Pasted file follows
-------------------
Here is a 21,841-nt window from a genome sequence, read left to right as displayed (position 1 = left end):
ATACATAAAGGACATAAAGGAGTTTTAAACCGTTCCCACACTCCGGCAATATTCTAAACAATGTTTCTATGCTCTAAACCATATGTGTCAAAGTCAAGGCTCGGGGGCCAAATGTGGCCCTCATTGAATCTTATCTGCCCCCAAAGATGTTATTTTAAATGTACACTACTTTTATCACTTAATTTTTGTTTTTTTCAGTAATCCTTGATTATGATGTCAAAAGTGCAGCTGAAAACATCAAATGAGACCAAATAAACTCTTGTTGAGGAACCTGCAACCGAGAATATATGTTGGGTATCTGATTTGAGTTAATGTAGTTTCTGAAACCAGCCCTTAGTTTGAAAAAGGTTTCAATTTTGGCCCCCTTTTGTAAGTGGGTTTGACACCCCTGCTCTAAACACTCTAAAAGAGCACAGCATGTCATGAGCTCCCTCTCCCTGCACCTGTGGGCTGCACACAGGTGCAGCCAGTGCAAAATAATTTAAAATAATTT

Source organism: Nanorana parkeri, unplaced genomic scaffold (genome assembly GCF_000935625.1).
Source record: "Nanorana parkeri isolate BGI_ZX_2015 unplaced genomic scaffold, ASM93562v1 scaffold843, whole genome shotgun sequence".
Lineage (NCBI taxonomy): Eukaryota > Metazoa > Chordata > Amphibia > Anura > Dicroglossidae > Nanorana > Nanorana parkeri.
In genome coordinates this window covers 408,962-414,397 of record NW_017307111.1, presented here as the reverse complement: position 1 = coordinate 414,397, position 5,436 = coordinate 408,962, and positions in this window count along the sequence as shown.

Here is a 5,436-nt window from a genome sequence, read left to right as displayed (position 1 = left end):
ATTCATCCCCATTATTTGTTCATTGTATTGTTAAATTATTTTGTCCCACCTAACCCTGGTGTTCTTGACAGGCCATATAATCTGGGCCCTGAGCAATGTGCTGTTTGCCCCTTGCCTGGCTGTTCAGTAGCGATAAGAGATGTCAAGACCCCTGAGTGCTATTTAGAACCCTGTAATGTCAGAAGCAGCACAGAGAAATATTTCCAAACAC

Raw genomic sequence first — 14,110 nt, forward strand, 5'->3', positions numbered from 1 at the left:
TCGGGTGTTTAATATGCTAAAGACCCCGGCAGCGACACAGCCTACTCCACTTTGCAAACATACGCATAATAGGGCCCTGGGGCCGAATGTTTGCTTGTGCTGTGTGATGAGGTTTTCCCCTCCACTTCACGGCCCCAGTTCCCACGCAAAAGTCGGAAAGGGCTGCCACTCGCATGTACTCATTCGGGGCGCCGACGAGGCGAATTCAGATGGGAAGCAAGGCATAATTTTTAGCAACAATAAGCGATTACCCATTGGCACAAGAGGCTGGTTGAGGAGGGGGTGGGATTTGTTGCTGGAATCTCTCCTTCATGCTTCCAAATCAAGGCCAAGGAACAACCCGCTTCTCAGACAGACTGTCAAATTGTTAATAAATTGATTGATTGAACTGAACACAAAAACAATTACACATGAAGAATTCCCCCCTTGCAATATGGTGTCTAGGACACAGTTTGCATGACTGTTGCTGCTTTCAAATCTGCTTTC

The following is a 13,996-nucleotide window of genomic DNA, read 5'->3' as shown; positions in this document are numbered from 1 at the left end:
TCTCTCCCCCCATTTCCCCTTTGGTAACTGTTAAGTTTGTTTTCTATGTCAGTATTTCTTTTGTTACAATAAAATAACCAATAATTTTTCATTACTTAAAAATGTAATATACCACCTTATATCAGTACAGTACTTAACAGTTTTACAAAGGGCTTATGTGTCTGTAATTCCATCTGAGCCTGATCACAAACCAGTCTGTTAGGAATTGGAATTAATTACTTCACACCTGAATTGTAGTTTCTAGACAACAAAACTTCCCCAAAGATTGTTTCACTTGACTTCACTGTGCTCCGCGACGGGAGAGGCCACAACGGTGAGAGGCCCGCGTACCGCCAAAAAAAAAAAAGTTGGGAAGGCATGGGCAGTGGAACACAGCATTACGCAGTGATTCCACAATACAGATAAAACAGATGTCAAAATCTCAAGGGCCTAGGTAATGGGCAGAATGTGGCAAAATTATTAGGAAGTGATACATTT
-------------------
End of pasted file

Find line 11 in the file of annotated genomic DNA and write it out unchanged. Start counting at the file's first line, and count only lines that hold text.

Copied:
The following is a 13,996-nucleotide window of genomic DNA, read 5'->3' as shown; positions in this document are numbered from 1 at the left end: